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Men's and Women's Brains are Wired Differently

Brain networks show increased connectivity in males and females.(University of Pennsylvania)
Brain networks show increased connectivity in males and females.(University of Pennsylvania)

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It turns out that men’s brains may literally be wired differently than those of women.  Researchers say the differences could explain why the sexes seem more suited to certain types of tasks than their counterparts.  For example, women seem to be hardwired for multitasking.

Using imaging techniques, researchers at the University of Pennsylvania found men tended to display neural activity in one hemisphere of the brain for certain activities, while in women the activity bounces across hemispheres.

“These maps show us a stark difference - and complementarity - in the architecture of the human brain that helps provide a potential neural basis as to why men excel at certain tasks, and women at others,” said Ragini Verma, PhD, an associate professor in the department of Radiology at the Perelman School of Medicine at the University of Pennsylvania.

The study shows that, on average, men are more likely better at learning and performing a single task at hand, like cycling or navigating directions, whereas women have superior memory and social cognition skills, making them more equipped for multitasking and creating solutions that work for a group.

Past studies have shown sex differences in the brain, but the neural wiring connecting regions across the whole brain that have been tied to such cognitive skills has never been fully shown in a large population, the researchers said.

The study imaged brain activity of 949 people, 521 females and 428 males, using DTI imaging. DTI is water-based imaging technique that can trace and highlight the fiber pathways connecting the different regions of the brain, laying the foundation for a structural connectome or network of the whole brain.

Researchers found that in the cerebrum, the largest part of the brain, females displayed greater connectivity between the left and right hemispheres.  Males, on the other hand, displayed greater connectivity within each hemisphere.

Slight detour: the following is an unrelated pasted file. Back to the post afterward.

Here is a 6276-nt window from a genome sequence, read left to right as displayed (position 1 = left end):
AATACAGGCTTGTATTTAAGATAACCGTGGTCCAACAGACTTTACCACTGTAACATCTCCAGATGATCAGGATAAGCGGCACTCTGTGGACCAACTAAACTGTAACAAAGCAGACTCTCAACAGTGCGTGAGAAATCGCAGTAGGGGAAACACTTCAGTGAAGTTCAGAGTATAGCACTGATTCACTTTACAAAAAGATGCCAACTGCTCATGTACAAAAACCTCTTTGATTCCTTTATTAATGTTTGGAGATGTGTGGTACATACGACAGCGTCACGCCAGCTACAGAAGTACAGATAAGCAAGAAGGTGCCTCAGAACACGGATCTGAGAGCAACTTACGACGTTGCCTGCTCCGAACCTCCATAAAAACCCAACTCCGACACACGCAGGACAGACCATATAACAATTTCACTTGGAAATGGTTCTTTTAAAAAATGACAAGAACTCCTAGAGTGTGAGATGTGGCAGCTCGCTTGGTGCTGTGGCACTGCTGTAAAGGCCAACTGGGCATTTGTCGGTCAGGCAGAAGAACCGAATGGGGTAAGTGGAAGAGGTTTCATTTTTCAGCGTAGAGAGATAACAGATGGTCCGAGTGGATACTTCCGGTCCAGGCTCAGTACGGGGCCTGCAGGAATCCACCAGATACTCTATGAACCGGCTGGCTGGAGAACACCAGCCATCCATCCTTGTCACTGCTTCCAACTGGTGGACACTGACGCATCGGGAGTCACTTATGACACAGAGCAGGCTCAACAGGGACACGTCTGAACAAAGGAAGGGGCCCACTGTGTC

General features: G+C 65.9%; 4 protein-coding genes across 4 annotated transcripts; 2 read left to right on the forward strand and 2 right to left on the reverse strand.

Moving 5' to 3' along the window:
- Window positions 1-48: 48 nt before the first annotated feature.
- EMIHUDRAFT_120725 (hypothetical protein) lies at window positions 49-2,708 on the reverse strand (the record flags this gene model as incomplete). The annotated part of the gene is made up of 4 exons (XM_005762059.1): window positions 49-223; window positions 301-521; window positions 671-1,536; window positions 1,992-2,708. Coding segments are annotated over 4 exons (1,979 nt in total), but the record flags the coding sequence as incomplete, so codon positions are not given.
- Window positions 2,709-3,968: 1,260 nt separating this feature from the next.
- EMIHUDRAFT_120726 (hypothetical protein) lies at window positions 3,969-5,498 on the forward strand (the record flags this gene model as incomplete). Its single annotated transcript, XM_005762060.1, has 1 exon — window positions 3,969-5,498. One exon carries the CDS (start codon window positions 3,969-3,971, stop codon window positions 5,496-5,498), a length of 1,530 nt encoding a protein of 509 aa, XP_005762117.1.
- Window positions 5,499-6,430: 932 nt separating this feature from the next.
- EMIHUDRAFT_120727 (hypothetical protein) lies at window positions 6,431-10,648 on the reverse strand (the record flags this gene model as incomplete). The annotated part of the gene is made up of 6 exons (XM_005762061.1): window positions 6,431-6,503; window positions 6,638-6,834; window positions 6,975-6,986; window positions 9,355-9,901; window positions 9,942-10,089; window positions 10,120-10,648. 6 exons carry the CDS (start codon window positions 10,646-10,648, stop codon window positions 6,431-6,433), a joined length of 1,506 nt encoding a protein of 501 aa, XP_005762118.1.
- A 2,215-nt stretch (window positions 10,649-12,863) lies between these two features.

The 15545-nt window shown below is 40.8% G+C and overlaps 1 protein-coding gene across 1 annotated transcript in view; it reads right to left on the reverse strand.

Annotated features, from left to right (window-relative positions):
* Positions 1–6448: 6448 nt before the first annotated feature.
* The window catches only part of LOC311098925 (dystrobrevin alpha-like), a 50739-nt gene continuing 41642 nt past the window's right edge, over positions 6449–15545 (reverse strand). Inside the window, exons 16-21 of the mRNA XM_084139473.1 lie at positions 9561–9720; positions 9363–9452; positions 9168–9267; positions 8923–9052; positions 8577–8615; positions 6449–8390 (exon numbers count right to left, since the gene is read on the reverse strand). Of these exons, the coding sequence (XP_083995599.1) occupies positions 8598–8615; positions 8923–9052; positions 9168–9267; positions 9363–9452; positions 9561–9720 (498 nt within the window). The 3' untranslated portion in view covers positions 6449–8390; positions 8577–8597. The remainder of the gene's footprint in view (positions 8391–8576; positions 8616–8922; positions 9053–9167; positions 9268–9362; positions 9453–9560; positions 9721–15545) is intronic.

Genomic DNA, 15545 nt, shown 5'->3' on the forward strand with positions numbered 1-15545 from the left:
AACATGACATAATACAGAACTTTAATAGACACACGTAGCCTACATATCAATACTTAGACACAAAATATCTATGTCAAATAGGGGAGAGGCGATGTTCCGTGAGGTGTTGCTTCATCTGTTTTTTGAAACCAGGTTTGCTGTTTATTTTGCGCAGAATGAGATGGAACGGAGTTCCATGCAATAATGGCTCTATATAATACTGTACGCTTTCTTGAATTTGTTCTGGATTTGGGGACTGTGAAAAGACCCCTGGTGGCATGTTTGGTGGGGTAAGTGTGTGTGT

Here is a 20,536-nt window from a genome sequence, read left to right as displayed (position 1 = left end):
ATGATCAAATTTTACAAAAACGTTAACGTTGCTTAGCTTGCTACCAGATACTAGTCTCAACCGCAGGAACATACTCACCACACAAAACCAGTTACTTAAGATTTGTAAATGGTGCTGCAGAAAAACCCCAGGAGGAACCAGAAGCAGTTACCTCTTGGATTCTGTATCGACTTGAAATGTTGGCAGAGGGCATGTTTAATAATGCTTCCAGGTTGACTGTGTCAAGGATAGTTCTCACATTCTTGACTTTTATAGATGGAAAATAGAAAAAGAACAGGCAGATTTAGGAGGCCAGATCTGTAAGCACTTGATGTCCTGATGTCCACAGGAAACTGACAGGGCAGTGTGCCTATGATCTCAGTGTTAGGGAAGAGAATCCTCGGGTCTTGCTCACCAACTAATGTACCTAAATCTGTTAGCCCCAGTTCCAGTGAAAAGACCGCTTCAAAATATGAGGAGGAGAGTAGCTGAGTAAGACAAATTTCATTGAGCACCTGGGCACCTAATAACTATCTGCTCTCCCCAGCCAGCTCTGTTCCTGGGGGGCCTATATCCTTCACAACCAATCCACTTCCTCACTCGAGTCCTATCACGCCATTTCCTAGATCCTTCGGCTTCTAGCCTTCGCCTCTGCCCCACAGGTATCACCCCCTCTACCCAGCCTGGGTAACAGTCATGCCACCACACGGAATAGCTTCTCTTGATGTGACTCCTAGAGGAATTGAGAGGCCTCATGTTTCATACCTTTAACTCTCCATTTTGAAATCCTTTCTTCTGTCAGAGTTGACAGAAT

By contrast, the opposite prevailed in the cerebellum, the part of the brain that plays a major role in motor control, where males displayed greater inter-hemispheric connectivity and females displayed greater intra-hemispheric connectivity.

These connections likely give men an efficient system for coordinated action, where the cerebellum and cortex participate in bridging between perceptual experiences in the back of the brain, and action, in the front of the brain, according to the authors. The female connections likely facilitate integration of the analytic and sequential processing modes of the left hemisphere with the spatial, intuitive information processing modes of the right side.

The findings meshed with other University of Pennsylvania studies in which females outperformed males on attention, word and face memory, and social cognition tests. Males performed better on spatial processing and sensorimotor speed. Those differences were most pronounced in the 12 to 14 age range.

“It’s quite striking how complementary the brains of women and men really are,” said Dr. Ruben Gur.  “Detailed connectome maps of the brain will not only help us better understand the differences between how men and women think, but it will also give us more insight into the roots of neuropsychiatric disorders, which are often sex related.”

The study was published this month in the Proceedings of National Academy of Sciences.

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